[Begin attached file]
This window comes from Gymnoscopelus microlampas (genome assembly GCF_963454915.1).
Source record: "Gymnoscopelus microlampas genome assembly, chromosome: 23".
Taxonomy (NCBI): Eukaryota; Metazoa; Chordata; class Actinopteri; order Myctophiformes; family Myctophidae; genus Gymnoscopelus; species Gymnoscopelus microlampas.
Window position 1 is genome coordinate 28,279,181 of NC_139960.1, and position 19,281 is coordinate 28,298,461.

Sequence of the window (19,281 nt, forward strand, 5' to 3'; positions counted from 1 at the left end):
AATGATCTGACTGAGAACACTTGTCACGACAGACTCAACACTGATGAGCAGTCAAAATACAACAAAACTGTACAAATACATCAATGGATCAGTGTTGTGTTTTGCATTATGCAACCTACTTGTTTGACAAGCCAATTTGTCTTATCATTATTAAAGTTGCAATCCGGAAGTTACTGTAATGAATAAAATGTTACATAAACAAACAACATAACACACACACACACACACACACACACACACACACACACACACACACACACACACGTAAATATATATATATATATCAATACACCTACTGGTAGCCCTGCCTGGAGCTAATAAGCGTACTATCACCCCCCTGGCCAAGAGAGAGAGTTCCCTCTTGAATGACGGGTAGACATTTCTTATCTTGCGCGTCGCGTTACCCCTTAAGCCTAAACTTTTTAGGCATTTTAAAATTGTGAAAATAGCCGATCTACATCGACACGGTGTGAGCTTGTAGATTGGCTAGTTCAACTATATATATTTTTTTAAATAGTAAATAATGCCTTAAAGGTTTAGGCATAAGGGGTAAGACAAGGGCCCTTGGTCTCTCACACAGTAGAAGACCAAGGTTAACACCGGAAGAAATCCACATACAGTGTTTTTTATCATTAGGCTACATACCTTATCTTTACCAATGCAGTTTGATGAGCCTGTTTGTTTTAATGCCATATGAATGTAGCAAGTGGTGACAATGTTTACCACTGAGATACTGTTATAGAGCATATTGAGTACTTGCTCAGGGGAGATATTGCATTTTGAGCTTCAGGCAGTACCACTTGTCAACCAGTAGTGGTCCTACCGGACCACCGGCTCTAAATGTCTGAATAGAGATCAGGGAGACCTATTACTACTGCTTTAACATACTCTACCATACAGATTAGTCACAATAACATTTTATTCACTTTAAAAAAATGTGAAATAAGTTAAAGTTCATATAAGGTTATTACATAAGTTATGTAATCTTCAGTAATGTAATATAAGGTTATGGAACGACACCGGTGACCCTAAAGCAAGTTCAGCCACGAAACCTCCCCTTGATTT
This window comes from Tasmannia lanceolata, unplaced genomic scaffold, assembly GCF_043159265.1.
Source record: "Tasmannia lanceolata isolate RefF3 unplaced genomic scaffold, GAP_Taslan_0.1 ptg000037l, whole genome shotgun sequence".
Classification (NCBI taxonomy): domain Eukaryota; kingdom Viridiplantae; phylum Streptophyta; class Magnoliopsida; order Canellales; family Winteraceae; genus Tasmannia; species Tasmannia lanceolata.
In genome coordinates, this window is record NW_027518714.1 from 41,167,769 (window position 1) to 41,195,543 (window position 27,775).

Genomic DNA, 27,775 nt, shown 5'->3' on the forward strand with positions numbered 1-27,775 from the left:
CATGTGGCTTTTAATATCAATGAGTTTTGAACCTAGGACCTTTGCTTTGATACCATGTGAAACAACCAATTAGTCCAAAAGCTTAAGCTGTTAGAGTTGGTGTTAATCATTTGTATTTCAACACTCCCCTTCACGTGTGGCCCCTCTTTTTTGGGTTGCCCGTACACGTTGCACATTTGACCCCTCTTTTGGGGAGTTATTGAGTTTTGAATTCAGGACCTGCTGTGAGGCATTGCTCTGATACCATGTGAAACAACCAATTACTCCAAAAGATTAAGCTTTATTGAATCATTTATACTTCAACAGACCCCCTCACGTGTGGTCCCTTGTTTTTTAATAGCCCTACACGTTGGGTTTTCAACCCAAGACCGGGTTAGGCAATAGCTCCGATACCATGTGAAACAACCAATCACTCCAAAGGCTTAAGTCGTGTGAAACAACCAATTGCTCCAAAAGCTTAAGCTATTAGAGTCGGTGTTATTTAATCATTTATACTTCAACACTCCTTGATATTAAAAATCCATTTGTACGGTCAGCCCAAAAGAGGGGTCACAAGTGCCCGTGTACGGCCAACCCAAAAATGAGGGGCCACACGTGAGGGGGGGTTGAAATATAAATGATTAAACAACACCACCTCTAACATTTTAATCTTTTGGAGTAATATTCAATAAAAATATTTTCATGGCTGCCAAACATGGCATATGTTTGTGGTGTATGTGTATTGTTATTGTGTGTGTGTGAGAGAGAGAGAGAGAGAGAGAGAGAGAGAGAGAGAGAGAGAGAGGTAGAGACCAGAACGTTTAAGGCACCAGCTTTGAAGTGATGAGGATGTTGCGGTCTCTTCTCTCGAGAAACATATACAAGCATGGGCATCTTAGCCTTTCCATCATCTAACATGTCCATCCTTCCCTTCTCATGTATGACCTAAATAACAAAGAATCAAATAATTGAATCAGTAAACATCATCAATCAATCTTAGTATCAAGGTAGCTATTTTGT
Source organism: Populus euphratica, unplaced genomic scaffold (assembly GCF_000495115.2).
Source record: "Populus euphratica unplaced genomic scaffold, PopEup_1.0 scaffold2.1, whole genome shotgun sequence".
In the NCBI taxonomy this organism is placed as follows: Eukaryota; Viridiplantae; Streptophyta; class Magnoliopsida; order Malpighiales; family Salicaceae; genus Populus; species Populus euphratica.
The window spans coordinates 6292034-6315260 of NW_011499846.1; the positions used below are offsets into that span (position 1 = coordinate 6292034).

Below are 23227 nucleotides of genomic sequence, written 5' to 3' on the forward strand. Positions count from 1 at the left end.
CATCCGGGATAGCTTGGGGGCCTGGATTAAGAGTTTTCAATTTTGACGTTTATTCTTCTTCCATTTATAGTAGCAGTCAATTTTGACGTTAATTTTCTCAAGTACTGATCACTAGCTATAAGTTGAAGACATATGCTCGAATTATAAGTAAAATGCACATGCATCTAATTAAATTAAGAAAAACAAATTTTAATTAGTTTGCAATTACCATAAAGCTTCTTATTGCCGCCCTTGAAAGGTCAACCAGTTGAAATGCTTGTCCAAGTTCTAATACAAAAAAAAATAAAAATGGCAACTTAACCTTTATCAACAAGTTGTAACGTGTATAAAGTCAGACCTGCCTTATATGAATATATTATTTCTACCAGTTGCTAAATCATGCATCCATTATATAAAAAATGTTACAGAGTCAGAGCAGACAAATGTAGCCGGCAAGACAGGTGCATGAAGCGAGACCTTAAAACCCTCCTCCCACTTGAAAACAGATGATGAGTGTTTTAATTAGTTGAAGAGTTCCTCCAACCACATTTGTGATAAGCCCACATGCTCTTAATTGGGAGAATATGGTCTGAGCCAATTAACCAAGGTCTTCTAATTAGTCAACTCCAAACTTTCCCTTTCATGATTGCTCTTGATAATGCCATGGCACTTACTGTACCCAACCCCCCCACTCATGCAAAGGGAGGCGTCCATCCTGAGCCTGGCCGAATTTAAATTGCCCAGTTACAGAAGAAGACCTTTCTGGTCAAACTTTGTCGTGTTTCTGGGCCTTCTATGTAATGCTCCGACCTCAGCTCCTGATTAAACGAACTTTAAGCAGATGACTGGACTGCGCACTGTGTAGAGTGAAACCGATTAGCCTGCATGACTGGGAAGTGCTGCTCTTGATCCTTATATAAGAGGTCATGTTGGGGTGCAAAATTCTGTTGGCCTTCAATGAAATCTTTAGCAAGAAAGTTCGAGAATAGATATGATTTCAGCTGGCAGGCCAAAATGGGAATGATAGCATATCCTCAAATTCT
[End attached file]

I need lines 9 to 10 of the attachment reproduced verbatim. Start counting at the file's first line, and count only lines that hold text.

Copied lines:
Classification (NCBI taxonomy): domain Eukaryota; kingdom Viridiplantae; phylum Streptophyta; class Magnoliopsida; order Canellales; family Winteraceae; genus Tasmannia; species Tasmannia lanceolata.
In genome coordinates, this window is record NW_027518714.1 from 41,167,769 (window position 1) to 41,195,543 (window position 27,775).